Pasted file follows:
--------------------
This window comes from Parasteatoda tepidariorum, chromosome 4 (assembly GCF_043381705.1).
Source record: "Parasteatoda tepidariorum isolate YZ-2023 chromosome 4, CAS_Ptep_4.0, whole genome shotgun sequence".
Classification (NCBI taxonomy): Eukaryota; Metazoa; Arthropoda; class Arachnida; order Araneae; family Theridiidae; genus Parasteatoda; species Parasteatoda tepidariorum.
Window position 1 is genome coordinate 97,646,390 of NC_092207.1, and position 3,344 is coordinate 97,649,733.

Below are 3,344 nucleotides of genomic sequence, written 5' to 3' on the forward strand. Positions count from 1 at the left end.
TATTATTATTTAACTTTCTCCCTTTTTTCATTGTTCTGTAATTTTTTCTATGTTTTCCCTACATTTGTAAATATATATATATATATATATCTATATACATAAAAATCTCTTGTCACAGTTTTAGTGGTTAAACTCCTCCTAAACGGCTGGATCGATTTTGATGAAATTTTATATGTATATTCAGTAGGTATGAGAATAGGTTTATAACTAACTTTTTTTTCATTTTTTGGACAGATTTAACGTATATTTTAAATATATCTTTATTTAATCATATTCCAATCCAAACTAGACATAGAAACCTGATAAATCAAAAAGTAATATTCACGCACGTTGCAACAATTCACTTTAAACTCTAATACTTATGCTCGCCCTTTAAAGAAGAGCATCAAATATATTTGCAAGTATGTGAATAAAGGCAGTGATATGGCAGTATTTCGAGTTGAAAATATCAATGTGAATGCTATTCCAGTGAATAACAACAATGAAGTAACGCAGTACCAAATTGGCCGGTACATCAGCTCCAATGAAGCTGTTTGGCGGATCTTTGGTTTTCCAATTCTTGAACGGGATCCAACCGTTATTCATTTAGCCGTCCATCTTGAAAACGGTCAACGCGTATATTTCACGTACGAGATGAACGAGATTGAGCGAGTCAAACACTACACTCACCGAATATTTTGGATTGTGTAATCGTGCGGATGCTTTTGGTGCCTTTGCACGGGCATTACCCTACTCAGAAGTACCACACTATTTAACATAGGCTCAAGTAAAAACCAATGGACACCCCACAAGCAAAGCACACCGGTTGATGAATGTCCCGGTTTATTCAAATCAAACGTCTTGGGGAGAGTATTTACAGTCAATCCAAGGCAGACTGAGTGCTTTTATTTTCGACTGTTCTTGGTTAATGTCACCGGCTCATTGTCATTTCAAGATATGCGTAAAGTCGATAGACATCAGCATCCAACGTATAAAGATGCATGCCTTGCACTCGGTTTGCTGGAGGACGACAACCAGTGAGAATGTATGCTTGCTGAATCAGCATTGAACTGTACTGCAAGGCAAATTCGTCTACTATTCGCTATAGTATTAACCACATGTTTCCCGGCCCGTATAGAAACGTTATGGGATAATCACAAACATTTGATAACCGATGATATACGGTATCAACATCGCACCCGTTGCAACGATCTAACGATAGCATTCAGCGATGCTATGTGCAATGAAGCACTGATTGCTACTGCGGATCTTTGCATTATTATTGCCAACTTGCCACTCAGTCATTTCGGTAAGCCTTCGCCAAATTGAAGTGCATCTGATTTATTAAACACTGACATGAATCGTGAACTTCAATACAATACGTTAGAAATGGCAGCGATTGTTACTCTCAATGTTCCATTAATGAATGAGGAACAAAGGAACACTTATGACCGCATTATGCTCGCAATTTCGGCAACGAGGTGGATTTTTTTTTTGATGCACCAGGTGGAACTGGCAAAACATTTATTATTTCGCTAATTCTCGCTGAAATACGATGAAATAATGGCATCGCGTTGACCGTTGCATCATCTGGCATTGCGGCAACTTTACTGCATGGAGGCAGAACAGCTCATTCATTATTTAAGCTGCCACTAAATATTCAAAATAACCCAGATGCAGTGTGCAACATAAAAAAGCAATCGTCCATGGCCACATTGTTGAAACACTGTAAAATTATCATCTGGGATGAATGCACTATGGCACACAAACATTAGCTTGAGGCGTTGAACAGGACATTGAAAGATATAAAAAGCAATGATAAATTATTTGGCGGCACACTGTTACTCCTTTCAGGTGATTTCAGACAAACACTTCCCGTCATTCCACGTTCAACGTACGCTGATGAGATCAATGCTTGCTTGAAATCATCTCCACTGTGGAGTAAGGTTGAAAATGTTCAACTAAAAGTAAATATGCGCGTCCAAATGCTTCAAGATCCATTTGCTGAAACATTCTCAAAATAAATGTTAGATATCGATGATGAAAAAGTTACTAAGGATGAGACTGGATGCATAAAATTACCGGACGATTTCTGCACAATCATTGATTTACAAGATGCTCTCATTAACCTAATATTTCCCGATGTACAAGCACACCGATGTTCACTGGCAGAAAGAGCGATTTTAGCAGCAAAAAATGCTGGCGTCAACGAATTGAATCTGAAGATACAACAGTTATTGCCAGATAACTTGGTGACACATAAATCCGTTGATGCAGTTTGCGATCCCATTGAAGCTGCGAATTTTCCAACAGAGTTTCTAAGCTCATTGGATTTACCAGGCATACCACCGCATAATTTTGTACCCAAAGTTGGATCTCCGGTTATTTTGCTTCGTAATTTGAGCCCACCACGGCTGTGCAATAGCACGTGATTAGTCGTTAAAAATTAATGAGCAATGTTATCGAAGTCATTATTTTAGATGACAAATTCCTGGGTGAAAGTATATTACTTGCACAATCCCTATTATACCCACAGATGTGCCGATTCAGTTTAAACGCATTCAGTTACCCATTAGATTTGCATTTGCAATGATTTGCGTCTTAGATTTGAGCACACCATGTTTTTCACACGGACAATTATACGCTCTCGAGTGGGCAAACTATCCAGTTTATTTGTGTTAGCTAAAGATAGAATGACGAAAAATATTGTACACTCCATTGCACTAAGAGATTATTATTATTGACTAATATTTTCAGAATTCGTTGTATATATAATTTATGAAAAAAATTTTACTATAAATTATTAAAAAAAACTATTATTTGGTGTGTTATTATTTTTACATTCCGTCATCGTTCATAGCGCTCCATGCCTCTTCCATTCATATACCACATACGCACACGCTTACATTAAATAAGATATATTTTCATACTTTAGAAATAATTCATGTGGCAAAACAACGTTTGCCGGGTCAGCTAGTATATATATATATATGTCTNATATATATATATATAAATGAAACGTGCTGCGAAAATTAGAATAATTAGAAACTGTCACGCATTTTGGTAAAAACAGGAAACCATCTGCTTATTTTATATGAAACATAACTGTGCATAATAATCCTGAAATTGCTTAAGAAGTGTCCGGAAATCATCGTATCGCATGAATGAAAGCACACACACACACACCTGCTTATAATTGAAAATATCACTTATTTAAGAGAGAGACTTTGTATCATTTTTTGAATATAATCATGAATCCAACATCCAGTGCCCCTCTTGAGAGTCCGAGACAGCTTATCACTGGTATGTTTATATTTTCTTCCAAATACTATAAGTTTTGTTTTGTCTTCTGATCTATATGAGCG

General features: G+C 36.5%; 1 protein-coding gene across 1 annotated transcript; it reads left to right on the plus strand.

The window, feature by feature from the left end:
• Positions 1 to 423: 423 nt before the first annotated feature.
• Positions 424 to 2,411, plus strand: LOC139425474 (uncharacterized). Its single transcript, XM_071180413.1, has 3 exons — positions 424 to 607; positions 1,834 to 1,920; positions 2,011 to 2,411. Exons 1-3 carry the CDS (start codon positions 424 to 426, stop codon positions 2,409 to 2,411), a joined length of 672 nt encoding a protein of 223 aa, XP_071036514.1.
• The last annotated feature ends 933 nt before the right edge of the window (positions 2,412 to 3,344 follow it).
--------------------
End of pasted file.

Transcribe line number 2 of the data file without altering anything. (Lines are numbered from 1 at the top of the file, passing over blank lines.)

Source record: "Parasteatoda tepidariorum isolate YZ-2023 chromosome 4, CAS_Ptep_4.0, whole genome shotgun sequence".